MOSCOW (Reuters) - Russian theater director Yuri Lyubimov, who was stripped of his citizenship by the Soviet Union after criticizing its leadership in the foreign press, has died at the age of 97, state media reported.
Lyubimov, who was also at times critical of President Vladimir Putin, founded the Taganskaya Theatre in Moscow in 1964.
His theater became one of the best-known in the Soviet Union and performers included the likes of musician and social commentator Vladimir Vysotsky.
“It’s not just a death. It’s the end of an era,” said Soviet and Russian writer Edvard Radzinsky, speaking on state television.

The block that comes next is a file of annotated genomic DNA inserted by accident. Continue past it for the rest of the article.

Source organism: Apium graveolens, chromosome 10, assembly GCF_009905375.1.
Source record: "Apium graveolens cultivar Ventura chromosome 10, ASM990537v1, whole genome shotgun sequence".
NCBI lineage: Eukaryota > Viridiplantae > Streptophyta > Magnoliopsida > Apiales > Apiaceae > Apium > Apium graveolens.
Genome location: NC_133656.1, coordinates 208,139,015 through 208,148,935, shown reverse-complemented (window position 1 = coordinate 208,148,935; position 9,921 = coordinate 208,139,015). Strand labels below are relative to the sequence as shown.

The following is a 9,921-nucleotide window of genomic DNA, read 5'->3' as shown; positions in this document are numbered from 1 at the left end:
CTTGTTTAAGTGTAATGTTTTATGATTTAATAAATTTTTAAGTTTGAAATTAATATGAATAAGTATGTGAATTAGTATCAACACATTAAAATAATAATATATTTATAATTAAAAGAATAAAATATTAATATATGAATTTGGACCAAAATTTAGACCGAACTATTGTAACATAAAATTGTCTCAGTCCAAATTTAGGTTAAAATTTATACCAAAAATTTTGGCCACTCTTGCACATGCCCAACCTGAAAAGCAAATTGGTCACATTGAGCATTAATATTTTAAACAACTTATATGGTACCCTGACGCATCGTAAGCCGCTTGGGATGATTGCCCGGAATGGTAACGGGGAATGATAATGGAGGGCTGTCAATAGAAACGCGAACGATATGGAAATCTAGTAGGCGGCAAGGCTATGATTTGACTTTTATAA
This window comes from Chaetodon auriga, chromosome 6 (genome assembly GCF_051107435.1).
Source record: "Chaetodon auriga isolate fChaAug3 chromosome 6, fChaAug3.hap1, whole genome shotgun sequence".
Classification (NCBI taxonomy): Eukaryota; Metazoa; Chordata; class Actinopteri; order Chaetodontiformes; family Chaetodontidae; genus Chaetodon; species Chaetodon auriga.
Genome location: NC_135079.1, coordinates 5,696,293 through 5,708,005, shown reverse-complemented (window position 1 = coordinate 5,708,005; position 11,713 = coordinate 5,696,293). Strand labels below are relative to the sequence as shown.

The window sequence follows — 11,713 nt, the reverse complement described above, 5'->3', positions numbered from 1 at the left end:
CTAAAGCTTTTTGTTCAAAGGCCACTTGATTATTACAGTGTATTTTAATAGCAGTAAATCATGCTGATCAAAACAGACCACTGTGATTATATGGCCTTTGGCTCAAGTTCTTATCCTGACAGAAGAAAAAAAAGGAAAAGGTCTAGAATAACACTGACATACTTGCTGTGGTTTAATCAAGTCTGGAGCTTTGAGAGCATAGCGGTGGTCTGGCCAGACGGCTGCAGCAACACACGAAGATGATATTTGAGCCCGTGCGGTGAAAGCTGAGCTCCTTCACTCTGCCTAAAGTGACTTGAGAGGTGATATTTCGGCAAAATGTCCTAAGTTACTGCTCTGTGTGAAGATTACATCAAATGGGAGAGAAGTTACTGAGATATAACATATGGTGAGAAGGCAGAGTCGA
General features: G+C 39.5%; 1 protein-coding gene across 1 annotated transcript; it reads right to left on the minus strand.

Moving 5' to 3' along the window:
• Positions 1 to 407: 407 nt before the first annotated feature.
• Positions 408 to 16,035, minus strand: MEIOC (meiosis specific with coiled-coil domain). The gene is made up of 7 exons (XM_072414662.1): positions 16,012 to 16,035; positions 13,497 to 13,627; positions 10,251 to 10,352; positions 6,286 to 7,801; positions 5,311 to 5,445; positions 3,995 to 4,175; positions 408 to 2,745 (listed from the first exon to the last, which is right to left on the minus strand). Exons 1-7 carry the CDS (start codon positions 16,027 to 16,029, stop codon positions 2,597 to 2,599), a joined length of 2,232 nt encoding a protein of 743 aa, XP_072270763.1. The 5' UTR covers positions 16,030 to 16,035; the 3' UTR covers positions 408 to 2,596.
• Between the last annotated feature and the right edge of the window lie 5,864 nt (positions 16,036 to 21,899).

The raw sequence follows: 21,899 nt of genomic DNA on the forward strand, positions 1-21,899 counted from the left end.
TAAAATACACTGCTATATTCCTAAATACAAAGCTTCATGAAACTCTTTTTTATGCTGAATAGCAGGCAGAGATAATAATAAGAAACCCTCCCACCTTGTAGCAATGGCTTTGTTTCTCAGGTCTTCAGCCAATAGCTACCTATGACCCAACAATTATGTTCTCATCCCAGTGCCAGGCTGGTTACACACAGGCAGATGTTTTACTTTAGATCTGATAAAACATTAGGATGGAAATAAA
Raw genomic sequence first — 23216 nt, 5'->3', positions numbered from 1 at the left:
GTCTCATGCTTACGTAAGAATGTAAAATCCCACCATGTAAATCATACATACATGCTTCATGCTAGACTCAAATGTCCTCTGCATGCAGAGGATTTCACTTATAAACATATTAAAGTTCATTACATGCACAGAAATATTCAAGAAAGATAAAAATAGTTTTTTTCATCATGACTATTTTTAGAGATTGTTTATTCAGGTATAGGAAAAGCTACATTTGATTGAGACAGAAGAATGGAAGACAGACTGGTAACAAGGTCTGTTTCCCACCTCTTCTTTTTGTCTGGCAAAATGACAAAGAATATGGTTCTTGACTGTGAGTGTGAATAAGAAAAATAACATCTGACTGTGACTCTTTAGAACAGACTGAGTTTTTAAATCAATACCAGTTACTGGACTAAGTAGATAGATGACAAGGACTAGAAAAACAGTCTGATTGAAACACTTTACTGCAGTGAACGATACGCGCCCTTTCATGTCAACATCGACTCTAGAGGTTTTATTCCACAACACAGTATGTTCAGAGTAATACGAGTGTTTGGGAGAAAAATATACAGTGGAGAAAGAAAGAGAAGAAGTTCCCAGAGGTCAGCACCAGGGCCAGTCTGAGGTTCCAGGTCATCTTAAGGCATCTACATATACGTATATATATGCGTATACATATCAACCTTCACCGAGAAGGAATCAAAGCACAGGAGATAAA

In 1984, Lyubimov angered the Soviet authorities when he criticized them in an interview with The Times for prohibiting his staging of Alexander Pushkin’s play Boris Godunov.
The leadership responded by stripping him of his citizenship, and he did not return to his country until 1988. During his time in exile, Lyubimov put on a number of productions, including in London and Chicago.
Lyubimov’s wife, Katalin Lyubimova, told state news agency TASS that her husband had died in his sleep. He had been in hospital since Oct. 2 for heart failure.
He quit the Taganskaya in 2011, angered by the actors in his troupe demanding to be paid upfront. The actors denied the claim.
Putin, whom Lyubimov criticized for his role in the second Chechen War, sent his condolences to Lyubimov’s family and loved ones.
Reporting by Thomas Grove; Editing by Raissa Kasolowsky